In Quito this week, the world is meeting to discuss the future of its cities

The 'La Compania' church, in the historical centre of Quito, is illuminated during a light show held to open the UN's Habitat III Conference. Image: Getty.

As the global population grows from seven to nearly ten billion by 2050, we will need to build the equivalent of a city of 1m people every five days to house them.

The world already has ten cities with more than 20m inhabitants, including Tokyo (37m), Beijing (21m), Jakarta (30m) and New Delhi (25m). Out of the 7bn people in the world, 6.7bn live with pollution above WHO clean air standards.

And by 2050, around 12m people from 23 cities in East Asia alone will be at risk from coastal inundation. Planning for climate change will be critical to minimise risk to these areas.

These are just some of the stark facts about our global urban future.

With these issues in mind, up to 50,000 participants have gathered in Quito this week to discuss a New Urban Agenda at Habitat III – the United Nations Conference on Housing and Sustainable Urban Development.

The adoption of the agenda will set standards for sustainable development with a strong emphasis on social inclusion, cultural diversity, urban prosperity, urban governance, urban spatial development, and integrated urban planning including climate change.

From Paris to Quito

The Paris agreement on climate change will come into effect in November 2016. Cities will be at the heart of achieving its aim to limit global warming to less than 2°C. Planning for a low-carbon and resilient urban future is now our greatest global challenge. It is critical to achieving emission reduction targets and planning cities for climate change.

After all, cities produce 76 per cent of carbon dioxide emissions and account for 75 per cent of energy use worldwide.

The focus is now on implementing the Paris agreement; that is where the New Urban Agenda, proposed for agreement at UN Habitat III, comes into play. Key issues being discussed include affordable housing, urban transport, gender equity, empowerment of women and girls, poverty, and hunger in all its forms. Involving communities in the future and design of cities is essential. Better urban governance of our growing cities and urban regions is a core theme.

Observing the range of activities here at Habitat III, it is impressive to see the significant engagement of the private sector as well as governments and NGOs. This mix of partnerships is vital if we are to make positive change in the planning of our cities. Global companies are present as well as local consultancies. They can clearly see there is a market for them in more sustainable futures: that brings great hope for the future.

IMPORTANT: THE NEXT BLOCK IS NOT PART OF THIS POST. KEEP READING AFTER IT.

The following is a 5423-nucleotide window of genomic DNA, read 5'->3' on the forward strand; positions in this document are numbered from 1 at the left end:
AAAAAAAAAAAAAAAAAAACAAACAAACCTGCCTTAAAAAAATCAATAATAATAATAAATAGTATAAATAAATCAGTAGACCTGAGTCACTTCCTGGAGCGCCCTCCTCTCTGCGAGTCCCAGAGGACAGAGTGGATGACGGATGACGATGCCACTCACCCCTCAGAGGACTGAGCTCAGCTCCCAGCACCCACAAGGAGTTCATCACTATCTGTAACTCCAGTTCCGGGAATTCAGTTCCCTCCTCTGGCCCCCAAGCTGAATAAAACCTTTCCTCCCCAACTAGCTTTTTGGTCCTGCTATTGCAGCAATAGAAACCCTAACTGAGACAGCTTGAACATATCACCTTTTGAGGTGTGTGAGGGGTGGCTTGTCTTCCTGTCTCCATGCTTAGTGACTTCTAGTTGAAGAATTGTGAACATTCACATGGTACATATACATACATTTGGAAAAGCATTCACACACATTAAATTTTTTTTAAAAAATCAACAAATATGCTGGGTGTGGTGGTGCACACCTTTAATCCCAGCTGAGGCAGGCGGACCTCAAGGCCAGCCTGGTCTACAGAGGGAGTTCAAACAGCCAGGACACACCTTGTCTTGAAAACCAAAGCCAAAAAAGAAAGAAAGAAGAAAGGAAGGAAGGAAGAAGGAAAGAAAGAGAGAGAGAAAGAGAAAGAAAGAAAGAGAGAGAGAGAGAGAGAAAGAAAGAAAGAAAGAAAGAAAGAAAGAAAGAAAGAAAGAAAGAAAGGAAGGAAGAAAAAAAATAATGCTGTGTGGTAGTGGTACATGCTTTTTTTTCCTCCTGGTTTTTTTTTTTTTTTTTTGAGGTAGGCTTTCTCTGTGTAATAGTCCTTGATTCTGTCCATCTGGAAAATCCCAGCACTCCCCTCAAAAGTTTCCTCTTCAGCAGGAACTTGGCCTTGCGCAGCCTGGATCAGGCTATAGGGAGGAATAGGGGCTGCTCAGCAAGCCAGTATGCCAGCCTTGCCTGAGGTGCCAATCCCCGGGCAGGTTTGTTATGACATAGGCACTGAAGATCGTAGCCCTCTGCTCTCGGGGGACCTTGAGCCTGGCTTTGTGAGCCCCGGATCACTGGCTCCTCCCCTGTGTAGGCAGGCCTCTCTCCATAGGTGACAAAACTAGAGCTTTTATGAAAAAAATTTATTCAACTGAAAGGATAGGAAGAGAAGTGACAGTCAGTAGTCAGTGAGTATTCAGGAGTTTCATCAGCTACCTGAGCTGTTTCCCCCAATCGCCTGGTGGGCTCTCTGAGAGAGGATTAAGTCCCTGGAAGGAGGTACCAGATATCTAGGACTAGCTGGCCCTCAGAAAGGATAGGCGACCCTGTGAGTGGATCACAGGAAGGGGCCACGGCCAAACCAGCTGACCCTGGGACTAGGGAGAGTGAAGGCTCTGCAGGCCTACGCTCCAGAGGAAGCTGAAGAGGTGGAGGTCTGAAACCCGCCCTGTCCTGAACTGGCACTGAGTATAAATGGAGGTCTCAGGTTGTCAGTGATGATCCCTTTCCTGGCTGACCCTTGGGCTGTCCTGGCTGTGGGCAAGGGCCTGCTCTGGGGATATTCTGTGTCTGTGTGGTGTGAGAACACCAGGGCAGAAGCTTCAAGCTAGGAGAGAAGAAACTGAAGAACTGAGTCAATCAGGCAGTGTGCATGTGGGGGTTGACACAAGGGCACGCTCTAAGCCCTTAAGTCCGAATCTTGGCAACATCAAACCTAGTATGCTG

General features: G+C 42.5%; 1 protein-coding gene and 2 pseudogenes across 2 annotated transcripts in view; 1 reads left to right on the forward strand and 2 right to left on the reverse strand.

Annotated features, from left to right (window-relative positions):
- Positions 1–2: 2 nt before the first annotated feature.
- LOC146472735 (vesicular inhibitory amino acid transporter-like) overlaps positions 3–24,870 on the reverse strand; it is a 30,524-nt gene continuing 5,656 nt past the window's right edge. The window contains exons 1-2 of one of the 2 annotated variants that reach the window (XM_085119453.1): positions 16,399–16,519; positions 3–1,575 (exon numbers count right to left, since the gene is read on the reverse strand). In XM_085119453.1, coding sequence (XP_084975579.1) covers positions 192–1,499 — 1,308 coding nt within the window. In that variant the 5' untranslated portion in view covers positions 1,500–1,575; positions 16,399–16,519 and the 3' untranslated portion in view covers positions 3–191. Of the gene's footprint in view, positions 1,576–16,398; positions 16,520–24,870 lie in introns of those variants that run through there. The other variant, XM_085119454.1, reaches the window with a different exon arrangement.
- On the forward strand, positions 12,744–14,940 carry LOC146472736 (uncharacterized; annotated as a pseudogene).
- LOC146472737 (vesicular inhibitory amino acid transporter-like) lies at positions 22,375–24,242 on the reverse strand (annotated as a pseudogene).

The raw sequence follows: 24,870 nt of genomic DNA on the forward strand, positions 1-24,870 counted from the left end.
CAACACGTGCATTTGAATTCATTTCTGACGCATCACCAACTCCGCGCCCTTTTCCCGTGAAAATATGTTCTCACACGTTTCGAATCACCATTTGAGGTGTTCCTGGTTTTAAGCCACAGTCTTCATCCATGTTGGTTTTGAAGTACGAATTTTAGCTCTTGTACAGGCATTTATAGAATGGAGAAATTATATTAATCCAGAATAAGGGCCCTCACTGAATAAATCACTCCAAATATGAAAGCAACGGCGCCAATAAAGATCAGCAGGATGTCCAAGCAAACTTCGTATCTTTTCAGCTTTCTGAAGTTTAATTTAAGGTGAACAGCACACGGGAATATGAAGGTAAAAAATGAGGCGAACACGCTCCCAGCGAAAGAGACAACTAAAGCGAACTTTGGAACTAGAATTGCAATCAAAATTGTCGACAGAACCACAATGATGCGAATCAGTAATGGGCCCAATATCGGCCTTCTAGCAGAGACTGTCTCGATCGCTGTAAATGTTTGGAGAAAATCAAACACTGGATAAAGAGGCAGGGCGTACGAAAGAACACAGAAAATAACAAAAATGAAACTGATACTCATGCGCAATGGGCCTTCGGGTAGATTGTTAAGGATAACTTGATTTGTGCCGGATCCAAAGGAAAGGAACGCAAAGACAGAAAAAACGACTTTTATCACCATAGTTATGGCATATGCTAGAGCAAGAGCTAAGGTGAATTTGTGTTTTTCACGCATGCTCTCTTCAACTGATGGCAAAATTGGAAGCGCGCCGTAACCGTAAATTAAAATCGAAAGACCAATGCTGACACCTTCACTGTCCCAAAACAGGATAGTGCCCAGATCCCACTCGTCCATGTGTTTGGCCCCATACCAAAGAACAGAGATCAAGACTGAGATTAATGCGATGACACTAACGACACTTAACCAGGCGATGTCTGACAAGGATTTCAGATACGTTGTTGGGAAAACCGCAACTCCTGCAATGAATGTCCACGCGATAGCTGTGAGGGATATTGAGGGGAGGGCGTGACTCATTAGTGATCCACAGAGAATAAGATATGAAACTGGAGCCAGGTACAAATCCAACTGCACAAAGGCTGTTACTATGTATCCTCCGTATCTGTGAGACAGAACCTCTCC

The scientists are less happy, and are seeking greater engagement in future discussions. The latest issue of Nature comments that “scientists must have a say in the future of cities”, and argues that they should have been more involved in the Habitat III processes. Clearly, better connecting scientists with planners with communities is important in finding sustainable solutions.

A key component in improving city planning is sharing knowledge and expertise. Cities are often connected through global urban networks such as C40, a network of megacities advocating for action on climate change, and the International Council for Local Environmental Initiatives.

Another important strategy being presented is improving the sharing of knowledge and expertise between “like climate regions”. It is equally important to improve communication of the major urban challenges with wider audiences. Researchers with the United Nations University have also developed an art strategy as part of the preparatory process for Habitat III, with the intention of stimulating thought and discussion on health and well-being in cities.

The overall message from UN Habitat III is that the sustainable planning and design of our cities and human settlements is fundamental to improving the health and well being of our urban communities and acting on climate change. Through that, we tackle the stark facts of urban pollution, our response to climate change, and the future liveability of our cities.


Our moment to act

We are living in a unique time for cities, with multiple UN agendas coming together at once: the UN Sustainable Development Goals, the Paris climate agreement, Sendai Framework for Risk Reduction and the Small Island Developing States Partnerships Framework.

National urban policies are seen as crucial to implementation of all these agreements. As the New Urban Agenda states:

the persistence of multiple forms of poverty, growing inequalities, and environmental degradation remain among the major obstacles to sustainable development worldwide.